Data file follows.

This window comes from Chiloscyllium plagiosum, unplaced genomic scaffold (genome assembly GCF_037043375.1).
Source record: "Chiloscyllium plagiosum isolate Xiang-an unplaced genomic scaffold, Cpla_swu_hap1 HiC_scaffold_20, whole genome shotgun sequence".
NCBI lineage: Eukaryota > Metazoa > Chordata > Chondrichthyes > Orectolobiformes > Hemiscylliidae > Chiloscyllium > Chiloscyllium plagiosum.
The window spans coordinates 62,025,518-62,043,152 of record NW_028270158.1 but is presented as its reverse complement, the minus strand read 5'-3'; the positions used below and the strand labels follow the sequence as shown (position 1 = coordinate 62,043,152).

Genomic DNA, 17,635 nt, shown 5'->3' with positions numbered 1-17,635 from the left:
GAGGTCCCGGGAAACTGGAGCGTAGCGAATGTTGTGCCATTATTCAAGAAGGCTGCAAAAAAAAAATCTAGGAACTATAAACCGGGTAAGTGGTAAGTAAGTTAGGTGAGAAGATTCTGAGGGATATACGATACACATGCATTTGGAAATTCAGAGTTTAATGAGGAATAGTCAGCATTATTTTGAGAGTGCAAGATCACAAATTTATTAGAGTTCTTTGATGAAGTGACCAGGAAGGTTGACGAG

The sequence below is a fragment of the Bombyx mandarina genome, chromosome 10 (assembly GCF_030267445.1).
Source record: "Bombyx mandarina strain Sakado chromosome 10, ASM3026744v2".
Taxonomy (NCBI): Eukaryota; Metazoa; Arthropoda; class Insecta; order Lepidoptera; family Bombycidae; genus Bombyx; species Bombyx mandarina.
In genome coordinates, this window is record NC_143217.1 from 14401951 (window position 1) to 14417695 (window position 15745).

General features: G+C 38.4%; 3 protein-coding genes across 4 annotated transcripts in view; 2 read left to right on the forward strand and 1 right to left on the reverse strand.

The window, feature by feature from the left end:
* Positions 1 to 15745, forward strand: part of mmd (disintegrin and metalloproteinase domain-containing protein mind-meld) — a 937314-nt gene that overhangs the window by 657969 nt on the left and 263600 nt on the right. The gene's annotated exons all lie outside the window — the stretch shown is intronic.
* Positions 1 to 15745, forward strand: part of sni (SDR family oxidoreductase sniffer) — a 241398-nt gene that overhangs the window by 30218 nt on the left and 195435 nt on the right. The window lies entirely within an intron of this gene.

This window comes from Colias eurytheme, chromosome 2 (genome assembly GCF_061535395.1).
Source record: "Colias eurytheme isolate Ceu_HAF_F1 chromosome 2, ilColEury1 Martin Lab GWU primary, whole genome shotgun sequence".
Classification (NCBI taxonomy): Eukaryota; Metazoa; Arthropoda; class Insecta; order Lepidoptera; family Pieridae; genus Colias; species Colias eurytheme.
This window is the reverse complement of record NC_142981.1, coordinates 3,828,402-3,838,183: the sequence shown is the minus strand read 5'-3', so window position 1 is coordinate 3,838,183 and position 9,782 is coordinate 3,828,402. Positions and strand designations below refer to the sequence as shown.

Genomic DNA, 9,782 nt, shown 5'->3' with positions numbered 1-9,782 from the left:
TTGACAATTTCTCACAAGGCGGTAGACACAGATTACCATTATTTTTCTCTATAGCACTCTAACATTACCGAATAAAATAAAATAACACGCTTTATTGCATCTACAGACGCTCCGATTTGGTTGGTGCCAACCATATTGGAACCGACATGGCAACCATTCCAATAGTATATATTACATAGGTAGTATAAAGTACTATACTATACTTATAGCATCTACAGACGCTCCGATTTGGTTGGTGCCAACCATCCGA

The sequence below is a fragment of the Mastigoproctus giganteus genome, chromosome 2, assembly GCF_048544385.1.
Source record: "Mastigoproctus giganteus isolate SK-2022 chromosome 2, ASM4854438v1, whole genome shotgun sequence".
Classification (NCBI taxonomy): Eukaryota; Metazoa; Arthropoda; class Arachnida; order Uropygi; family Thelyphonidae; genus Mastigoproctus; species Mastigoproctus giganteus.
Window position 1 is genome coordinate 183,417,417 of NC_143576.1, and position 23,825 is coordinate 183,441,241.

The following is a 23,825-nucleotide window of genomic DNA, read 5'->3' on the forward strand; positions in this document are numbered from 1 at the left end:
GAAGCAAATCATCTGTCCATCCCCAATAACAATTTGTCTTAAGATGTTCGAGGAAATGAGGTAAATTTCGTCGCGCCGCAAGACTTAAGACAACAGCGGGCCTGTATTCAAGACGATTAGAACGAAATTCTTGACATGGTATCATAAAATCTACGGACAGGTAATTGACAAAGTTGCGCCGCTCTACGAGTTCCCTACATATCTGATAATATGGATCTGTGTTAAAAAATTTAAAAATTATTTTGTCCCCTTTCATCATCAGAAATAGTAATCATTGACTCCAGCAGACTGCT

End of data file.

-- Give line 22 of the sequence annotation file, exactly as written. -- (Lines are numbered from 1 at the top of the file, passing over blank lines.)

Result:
Source record: "Mastigoproctus giganteus isolate SK-2022 chromosome 2, ASM4854438v1, whole genome shotgun sequence".